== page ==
Given the time sensitive nature of making determinations on requests for expedited processing and conveying them to the requester, it is important for all agencies to ensure that they have a proper system in place to promptly identify and adjudicate any expedition requests and then convey their determinations within the ten days required by the FOIA.
Improving the Process for Adjudicating Requests for Expedited Processing
The internal procedures used by agencies for determining whether a request should be granted expedited processing can vary by agency. However, there are three key areas where agencies can look to improve this process and find efficiencies that will help them meet their statutory obligations.
I. Screen all FOIA requests at time of receipt to determine if expedited processing has been requested:
Although a number of agencies allow requesters to ask for expedited processing at any time during the administrative process, the majority of requesters ask for such treatment at the time they make their initial FOIA request.It is important that agencies examine their intake process to ensure that their FOIA offices are routinely screening all requests upon receipt to identify whether expedited processing has been requested.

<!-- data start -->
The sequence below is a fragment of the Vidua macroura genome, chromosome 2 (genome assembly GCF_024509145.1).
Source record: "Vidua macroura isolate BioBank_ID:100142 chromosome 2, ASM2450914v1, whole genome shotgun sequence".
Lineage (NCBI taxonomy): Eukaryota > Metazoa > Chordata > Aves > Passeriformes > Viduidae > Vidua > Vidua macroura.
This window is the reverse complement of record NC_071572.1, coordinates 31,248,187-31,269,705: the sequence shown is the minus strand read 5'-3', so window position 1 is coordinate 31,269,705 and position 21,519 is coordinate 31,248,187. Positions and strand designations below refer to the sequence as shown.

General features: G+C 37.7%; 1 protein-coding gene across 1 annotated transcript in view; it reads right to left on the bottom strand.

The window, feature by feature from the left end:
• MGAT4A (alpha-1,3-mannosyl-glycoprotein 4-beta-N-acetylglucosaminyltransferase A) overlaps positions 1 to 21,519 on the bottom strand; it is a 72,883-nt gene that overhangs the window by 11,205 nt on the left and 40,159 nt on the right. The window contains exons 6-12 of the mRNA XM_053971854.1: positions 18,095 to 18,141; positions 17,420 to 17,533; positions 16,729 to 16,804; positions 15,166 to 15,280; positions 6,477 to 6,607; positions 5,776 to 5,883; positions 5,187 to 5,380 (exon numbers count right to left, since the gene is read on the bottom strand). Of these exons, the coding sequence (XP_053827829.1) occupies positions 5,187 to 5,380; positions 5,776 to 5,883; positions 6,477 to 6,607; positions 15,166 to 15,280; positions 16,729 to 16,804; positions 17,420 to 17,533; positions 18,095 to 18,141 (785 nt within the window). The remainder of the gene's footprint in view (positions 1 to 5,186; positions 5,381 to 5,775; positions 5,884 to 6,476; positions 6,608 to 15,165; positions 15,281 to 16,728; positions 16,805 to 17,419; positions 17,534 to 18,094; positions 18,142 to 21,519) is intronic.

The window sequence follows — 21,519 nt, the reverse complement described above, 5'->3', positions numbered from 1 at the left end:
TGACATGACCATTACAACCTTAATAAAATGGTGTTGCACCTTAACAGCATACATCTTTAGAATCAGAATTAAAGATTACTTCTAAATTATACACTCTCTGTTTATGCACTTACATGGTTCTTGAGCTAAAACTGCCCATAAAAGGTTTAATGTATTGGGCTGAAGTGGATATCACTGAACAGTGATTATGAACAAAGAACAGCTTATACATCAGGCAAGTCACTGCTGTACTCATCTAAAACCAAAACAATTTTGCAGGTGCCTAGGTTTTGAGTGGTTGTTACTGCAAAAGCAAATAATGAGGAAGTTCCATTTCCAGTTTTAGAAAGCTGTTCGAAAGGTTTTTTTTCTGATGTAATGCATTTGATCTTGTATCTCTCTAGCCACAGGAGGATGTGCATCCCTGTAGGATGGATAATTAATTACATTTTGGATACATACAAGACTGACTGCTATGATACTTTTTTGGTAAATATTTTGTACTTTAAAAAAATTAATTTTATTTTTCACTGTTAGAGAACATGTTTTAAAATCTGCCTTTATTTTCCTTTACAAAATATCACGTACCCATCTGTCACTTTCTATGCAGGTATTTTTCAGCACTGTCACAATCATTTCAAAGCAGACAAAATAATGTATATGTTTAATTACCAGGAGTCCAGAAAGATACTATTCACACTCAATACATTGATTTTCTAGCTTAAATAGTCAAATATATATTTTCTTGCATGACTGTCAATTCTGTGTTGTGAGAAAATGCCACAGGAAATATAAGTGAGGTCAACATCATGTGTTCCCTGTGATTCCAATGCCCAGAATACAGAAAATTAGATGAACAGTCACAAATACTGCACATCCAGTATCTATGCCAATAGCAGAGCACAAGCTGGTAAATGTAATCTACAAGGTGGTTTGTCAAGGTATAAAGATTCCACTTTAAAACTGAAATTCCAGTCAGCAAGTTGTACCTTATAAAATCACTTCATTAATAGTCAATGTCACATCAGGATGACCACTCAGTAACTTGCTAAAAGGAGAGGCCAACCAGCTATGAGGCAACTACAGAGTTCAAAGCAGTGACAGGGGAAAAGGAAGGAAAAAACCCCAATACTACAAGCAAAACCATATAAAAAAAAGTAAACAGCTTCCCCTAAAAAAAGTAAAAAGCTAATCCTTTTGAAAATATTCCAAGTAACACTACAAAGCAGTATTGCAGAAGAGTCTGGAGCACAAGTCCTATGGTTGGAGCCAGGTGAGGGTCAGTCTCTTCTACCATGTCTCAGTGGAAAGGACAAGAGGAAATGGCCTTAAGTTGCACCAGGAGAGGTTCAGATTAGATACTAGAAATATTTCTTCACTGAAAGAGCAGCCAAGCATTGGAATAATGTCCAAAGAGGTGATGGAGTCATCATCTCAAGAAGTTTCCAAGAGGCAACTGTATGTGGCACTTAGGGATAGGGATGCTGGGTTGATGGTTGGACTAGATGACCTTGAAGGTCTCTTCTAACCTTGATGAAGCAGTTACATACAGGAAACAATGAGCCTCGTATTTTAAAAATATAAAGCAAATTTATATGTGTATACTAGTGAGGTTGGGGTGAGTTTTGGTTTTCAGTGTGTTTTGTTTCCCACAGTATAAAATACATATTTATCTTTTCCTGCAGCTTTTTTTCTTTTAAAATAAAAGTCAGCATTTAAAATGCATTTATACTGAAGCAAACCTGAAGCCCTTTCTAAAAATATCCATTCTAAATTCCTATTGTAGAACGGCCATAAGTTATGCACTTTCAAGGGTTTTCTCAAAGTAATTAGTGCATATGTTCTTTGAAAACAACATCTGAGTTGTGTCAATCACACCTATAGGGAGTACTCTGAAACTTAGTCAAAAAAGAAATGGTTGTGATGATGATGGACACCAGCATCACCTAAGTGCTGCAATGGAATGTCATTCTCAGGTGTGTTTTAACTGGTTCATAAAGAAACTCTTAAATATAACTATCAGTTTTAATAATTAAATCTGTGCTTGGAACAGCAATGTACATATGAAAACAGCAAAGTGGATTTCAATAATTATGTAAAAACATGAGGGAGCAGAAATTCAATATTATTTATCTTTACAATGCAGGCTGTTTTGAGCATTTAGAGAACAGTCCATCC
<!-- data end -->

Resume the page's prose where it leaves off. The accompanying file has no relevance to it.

Once a request for expedited processing has been identified, it should be flagged for handling.Agencies should apply the expedition standards from the statute and their regulations to determine if the expedition request should be granted or denied and then they need to promptly communicate that determination to the requester. An efficient way to convey the determination is by including it the acknowledgement letter for the request.By making sure that there is a focus during the initial intake process on spotting whether expedited processing is sought, and then having a process in place to promptly adjudicate any expedition request, agencies will ensure that they are in the best position to provide requesters with a timely determination on any request for expedited handling.
II. Be alert to requests for expedition that may be made after the initial request is submitted.